Latest news from the Lees Court Estate
06 Aug 2019
The Countess Sondes to speak at the CLA Conference 2019
The Countess Sondes is honoured to accept the invitation from the Country Landowners and Business Association to be one of the Speakers at the 2019 CLA Rural Business Conference held in London on the 28th November.
Lady Sondes will explain her approach to maximising the assets of the Estate in new and progressive ways.
For further information https://www.cla.org.uk/conference2019
05 Jul 2019
Kent County Show Long Service Award
At the 2019 Kent County Agricultural Show, Kim Acres, the Farm Foreman was presented with the KCAS Long Service Award
Kim Acres started at the Lees Court Estate in December 1977. At that time the in-hand Farm was 420 acres with three members of staff, led by Bill Harbour who had started a few months previously as Farm Manager. The in –hand farm has increased in size to approximately 1,000 acres and has seen many developments over the years including growing Non-Food Crops. Lees Court Farms has become the recognised leader in the development and growing of Echium in particular. Kim has been champion ploughman at the East Kent Ploughing Match..
Kim continued to work alongside Bill for a further 35 years. Following Bill’s retirement in 2012 Kim has single-handedly taken on the running of the farm as Farm Foreman. Lees Court Farms led the Strutt & Parker Farm Yield Leader Board for 2018 and has regularly been ranked in the top three. Strutt & Parker has stated “The Lees Court Estate in Kent is one of the most successful wheat growers in the country”.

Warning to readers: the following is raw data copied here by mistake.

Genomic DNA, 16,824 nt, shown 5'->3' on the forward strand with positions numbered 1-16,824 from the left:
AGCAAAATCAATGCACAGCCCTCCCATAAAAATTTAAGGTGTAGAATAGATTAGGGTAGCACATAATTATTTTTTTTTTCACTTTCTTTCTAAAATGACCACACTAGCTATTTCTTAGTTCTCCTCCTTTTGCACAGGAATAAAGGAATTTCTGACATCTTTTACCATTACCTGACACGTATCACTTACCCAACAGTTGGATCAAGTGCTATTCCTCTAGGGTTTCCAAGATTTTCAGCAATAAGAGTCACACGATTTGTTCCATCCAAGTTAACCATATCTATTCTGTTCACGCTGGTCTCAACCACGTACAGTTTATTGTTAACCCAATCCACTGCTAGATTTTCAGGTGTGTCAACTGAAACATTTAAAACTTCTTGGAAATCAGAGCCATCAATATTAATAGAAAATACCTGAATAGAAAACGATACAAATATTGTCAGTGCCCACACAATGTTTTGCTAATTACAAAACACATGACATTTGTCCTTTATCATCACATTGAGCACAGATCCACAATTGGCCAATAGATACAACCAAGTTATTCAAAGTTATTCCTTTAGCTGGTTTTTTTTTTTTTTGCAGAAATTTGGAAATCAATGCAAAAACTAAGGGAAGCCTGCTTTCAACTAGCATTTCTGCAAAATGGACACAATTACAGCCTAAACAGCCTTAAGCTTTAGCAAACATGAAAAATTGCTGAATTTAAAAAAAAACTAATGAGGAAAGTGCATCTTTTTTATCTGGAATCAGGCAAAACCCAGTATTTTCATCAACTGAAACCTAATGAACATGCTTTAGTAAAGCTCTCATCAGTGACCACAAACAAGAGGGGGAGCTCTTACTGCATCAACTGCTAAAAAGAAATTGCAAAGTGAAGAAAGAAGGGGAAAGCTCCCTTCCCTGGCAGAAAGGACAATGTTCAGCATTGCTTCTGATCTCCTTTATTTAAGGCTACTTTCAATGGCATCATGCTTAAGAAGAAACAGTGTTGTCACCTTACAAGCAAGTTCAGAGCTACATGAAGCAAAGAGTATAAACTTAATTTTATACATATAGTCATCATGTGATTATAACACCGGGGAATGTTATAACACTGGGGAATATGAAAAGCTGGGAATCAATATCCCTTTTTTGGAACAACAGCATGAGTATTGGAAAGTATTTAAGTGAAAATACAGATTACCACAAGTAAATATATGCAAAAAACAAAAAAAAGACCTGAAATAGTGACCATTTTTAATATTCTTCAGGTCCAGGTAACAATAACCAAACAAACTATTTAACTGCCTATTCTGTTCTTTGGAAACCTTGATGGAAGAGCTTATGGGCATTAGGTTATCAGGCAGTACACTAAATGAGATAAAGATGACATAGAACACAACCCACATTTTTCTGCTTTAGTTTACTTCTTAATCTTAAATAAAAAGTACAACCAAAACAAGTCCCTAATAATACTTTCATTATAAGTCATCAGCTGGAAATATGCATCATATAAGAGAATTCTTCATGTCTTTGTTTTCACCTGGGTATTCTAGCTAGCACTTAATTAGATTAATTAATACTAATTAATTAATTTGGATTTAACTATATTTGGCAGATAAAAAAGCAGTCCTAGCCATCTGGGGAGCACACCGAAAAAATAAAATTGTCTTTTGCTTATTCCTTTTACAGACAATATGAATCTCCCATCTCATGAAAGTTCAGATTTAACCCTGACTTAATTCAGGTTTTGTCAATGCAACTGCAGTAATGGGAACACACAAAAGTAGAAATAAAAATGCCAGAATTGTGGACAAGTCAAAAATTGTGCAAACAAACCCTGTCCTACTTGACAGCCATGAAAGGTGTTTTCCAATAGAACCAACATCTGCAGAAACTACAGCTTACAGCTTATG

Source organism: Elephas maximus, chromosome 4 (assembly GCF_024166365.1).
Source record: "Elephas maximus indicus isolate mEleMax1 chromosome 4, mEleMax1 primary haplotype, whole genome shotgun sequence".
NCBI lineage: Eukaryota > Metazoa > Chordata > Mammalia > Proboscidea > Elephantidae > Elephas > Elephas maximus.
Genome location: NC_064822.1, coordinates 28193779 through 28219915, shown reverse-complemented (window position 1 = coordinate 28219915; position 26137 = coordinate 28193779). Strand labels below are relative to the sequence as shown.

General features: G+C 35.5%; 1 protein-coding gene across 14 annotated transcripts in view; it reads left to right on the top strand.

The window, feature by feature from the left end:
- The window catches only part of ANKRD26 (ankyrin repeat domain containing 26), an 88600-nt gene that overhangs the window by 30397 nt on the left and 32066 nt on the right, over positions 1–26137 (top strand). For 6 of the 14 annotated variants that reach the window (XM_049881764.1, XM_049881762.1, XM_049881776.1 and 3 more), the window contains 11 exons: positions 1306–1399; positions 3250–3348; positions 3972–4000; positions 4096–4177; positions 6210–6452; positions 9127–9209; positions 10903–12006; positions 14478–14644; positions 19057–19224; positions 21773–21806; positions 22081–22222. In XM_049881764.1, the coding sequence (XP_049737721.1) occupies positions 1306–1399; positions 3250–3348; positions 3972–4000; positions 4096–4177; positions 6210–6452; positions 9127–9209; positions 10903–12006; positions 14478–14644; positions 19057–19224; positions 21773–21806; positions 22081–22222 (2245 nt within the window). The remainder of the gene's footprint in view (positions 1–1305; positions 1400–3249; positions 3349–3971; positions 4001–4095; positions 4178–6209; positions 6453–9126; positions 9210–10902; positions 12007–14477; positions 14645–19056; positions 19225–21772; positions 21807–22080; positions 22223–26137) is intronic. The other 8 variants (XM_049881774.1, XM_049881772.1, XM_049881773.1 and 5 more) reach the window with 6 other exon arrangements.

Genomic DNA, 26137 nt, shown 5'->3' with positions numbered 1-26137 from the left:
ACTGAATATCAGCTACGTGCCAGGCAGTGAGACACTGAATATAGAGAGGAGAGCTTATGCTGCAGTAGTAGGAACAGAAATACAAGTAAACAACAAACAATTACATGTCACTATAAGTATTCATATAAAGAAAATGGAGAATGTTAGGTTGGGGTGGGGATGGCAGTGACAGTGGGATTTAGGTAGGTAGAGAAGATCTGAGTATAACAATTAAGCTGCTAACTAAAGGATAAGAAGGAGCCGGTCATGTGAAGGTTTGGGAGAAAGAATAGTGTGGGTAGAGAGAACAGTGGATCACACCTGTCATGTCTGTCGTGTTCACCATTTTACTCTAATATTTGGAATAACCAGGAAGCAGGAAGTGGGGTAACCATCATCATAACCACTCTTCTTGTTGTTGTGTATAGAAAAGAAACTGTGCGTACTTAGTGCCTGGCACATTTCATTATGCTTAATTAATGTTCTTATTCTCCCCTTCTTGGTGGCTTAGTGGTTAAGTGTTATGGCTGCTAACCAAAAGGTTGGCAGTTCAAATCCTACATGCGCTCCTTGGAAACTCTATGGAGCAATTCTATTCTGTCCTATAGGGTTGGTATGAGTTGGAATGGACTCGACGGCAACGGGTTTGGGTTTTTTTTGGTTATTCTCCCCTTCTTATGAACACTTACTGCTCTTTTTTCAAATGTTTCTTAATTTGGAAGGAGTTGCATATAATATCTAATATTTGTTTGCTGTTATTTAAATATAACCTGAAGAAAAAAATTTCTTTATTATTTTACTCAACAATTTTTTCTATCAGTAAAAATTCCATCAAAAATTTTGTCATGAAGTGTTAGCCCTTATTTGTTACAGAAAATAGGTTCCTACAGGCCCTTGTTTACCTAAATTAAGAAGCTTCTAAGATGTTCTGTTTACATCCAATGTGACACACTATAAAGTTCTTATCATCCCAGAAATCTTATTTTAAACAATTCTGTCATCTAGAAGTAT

Lady Sondes commented, “we have been exploring progressive areas of farming and interesting new markets to overcome some of the uncertainties facing farming. Kim has shown resourcefulness and dedication to delivering excellence in these challenging new areas; without compromising the high performance of our conventional cropping programme. I am grateful to Kim for his contribution over the decades to my late husband and me and for the successes at Lees Court Farms of which I am very proud.”
Kim is married to Heather and they have lived at Gosmere Farm for over 20 years ; they have 4 children and 6 grandchildren.
25 Jan 2019
Lees Court is the featured Shoot in the February 2019 edition of the Shooting Gazette.
See 'News and Media' to read the full article
20 Jul 2018